The first medical cannabis suppliers were granted cultivation licenses in 1992, and over time the national program has expanded, as more and more doctors prescribed cannabis to their suffering patients.
In a country of 8 million people, there are more than 20,000 medical cannabis patients, making Israel the highest country per capita of medical cannabis patients.
The latest news from Israeli website Ynet reported that local pharmacies in Israel will soon begin to distribute medical cannabis, pending a Supreme Court decision.
This is a very big deal, because as of now there are only a few designated centers, some located in hospitals, that distribute medication to patients but it is not a convenient or efficient system. The new law will not only allow for pharmacies to carry medical cannabis, but also further permit more doctors to write more prescriptions. There are still some technicalities to work out with cultivators and producers, but this is a major step in the right direction.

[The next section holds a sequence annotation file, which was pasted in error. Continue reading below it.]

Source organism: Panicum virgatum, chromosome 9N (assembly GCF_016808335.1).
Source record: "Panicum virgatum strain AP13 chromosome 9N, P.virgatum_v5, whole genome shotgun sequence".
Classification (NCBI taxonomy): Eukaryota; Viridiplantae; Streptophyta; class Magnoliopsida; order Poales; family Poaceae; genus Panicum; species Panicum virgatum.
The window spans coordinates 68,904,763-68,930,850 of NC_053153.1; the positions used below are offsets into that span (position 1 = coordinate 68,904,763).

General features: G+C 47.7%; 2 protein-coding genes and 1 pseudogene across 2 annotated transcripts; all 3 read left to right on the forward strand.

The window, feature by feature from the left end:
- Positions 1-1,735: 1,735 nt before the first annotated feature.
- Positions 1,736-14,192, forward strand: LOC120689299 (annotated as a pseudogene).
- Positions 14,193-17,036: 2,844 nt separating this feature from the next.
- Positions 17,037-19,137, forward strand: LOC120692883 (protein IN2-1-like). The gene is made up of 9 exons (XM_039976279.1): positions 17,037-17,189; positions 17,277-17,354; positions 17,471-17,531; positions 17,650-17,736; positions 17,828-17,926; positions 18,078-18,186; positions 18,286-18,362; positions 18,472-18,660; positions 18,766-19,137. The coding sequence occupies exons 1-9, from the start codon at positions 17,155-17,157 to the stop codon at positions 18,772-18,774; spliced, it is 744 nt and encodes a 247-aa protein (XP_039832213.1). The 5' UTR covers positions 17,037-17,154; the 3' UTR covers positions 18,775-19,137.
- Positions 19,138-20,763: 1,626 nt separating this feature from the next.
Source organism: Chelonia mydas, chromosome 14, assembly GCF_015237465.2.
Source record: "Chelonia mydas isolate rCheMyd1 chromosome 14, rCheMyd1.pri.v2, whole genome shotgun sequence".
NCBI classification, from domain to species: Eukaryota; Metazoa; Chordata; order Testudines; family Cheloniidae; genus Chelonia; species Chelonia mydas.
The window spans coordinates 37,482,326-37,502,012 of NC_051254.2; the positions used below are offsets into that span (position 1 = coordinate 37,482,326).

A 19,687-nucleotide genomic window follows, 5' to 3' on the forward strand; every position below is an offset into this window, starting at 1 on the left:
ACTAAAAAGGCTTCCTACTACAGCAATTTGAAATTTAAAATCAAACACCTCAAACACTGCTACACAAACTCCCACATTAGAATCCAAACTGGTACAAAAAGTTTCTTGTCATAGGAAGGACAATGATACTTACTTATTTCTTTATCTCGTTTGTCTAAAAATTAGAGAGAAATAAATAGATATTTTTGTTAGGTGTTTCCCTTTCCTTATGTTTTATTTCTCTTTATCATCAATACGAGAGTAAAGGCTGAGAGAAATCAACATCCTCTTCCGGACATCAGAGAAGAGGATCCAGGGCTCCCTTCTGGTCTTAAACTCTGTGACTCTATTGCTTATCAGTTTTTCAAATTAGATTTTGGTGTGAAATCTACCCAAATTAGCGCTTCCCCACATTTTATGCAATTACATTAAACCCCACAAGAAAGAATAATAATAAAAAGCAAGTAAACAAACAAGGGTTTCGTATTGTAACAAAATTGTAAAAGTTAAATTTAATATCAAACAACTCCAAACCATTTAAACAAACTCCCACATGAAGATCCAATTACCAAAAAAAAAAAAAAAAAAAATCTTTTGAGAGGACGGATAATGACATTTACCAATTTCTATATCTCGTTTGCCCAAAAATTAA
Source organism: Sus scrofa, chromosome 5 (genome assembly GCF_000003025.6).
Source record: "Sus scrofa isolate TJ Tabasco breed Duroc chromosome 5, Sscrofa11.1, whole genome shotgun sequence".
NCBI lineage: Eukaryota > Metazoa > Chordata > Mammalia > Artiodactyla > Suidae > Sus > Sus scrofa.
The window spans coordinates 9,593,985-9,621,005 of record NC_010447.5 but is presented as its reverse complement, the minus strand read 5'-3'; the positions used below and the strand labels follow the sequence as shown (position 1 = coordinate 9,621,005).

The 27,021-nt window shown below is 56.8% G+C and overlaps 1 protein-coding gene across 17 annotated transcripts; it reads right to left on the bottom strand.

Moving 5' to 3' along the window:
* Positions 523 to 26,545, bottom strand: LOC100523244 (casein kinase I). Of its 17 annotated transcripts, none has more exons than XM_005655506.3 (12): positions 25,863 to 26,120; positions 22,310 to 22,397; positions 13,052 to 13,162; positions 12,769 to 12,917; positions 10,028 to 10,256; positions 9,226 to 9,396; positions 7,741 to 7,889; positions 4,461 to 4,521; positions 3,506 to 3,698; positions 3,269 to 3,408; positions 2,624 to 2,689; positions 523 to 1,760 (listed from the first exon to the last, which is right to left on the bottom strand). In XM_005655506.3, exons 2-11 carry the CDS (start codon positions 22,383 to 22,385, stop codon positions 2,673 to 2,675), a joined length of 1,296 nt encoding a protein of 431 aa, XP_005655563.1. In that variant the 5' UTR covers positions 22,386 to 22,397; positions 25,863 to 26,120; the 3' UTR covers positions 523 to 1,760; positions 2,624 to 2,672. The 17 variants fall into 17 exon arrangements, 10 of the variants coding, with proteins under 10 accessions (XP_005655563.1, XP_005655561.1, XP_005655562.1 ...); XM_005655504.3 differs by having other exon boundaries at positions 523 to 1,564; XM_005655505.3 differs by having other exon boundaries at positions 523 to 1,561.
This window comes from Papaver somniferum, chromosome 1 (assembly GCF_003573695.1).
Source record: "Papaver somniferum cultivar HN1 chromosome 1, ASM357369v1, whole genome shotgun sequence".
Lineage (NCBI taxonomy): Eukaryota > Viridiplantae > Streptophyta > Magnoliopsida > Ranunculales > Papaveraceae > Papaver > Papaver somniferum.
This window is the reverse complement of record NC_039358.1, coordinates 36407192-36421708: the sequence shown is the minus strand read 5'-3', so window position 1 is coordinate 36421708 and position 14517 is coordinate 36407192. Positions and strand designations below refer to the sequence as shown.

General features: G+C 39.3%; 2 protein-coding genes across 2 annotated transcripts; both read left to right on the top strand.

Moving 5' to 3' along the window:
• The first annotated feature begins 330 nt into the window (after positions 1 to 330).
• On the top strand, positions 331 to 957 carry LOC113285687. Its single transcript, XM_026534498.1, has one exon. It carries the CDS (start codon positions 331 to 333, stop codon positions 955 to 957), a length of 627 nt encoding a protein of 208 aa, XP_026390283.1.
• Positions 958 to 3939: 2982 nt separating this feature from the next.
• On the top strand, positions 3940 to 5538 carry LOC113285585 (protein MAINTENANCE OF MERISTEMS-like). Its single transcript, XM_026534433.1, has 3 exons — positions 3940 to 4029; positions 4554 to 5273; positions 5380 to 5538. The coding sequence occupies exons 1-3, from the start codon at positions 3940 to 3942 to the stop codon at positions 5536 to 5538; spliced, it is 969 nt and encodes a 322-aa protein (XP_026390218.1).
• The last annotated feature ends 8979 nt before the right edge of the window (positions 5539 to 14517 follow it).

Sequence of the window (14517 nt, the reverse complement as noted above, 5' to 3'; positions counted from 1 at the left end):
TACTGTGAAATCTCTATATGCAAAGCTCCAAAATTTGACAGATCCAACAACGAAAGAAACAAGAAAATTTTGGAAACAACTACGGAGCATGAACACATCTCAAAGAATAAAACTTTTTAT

Al Jazeera – Israel at forefront of testing medical marijuana – March 25, 2012 (2:55)
The world looks to Israel as a leader in cannabis, not only for advanced research but also based on the fact that Israel is the only country where medical cannabis is integrated within the national health care system. Clinical trials consist of patients consuming cannabis in hospitals and other treatment centers, under guided supervision and instruction.